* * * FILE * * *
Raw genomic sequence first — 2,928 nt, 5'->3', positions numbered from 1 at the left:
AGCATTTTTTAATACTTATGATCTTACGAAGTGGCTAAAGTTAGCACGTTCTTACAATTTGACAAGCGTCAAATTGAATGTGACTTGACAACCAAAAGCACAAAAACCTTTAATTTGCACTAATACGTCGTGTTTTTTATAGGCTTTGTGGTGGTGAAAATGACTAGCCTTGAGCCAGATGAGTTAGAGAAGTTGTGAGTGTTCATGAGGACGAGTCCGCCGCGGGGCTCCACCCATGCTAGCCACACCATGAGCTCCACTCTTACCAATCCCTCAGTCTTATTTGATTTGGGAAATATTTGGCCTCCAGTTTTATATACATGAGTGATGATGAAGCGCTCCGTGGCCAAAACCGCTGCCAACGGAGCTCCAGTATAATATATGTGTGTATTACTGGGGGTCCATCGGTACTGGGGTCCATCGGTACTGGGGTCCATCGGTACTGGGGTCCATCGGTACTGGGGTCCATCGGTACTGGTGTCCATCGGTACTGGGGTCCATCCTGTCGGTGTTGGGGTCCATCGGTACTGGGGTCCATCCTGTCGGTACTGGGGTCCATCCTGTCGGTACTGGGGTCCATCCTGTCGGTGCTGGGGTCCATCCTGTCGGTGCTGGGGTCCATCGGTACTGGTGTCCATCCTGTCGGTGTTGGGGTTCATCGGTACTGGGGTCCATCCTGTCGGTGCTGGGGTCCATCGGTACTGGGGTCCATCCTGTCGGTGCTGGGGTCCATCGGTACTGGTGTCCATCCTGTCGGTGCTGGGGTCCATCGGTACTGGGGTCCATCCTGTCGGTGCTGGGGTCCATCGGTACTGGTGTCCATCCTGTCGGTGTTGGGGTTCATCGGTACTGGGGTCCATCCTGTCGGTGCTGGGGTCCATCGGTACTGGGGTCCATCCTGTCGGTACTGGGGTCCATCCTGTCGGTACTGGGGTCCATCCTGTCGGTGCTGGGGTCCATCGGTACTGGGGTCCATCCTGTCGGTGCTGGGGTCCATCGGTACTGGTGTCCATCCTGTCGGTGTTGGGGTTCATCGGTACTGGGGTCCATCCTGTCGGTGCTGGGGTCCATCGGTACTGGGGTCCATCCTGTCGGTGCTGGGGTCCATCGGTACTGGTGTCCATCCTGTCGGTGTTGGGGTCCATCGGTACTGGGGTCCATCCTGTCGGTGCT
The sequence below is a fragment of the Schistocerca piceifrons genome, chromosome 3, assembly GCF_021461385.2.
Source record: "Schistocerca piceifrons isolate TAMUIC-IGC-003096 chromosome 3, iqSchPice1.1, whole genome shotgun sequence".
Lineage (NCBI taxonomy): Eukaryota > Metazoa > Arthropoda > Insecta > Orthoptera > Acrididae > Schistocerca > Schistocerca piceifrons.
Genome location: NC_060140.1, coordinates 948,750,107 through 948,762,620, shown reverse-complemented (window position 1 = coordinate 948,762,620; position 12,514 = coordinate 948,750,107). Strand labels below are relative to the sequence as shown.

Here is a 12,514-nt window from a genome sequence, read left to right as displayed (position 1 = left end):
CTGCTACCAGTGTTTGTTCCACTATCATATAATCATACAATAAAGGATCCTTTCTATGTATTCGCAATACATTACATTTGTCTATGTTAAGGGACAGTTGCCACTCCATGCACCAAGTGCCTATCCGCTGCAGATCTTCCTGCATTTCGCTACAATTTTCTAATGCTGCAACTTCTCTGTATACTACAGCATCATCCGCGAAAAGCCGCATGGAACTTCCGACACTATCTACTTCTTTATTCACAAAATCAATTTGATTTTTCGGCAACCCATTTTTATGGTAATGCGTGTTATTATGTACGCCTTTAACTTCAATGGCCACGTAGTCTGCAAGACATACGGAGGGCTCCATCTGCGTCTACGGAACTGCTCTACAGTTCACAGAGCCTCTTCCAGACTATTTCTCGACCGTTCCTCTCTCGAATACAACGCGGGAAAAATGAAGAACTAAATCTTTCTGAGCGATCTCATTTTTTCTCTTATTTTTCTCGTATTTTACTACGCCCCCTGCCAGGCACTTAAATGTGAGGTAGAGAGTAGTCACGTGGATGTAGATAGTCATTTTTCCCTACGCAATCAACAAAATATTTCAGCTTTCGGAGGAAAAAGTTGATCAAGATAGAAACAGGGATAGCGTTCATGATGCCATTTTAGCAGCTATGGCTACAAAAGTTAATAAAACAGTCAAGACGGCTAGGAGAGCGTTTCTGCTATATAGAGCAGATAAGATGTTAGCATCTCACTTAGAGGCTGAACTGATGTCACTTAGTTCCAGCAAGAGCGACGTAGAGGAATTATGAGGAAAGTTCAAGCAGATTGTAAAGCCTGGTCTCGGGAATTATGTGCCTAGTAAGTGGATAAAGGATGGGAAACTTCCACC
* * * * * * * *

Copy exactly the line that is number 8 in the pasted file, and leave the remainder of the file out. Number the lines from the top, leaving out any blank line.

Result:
CTGCTACCAGTGTTTGTTCCACTATCATATAATCATACAATAAAGGATCCTTTCTATGTATTCGCAATACATTACATTTGTCTATGTTAAGGGACAGTTGCCACTCCATGCACCAAGTGCCTATCCGCTGCAGATCTTCCTGCATTTCGCTACAATTTTCTAATGCTGCAACTTCTCTGTATACTACAGCATCATCCGCGAAAAGCCGCATGGAACTTCCGACACTATCTACTTCTTTATTCACAAAATCAATTTGATTTTTCGGCAACCCATTTTTATGGTAATGCGTGTTATTATGTACGCCTTTAACTTCAATGGCCACGTAGTCTGCAAGACATACGGAGGGCTCCATCTGCGTCTACGGAACTGCTCTACAGTTCACAGAGCCTCTTCCAGACTATTTCTCGACCGTTCCTCTCTCGAATACAACGCGGGAAAAATGAAGAACTAAATCTTTCTGAGCGATCTCATTTTTTCTCTTATTTTTCTCGTATTTTACTACGCCCCCTGCCAGGCACTTAAATGTGAGGTAGAGAGTAGTCACGTGGATGTAGATAGTCATTTTTCCCTACGCAATCAACAAAATATTTCAGCTTTCGGAGGAAAAAGTTGATCAAGATAGAAACAGGGATAGCGTTCATGATGCCATTTTAGCAGCTATGGCTACAAAAGTTAATAAAACAGTCAAGACGGCTAGGAGAGCGTTTCTGCTATATAGAGCAGATAAGATGTTAGCATCTCACTTAGAGGCTGAACTGATGTCACTTAGTTCCAGCAAGAGCGACGTAGAGGAATTATGAGGAAAGTTCAAGCAGATTGTAAAGCCTGGTCTCGGGAATTATGTGCCTAGTAAGTGGATAAAGGATGGGAAACTTCCACC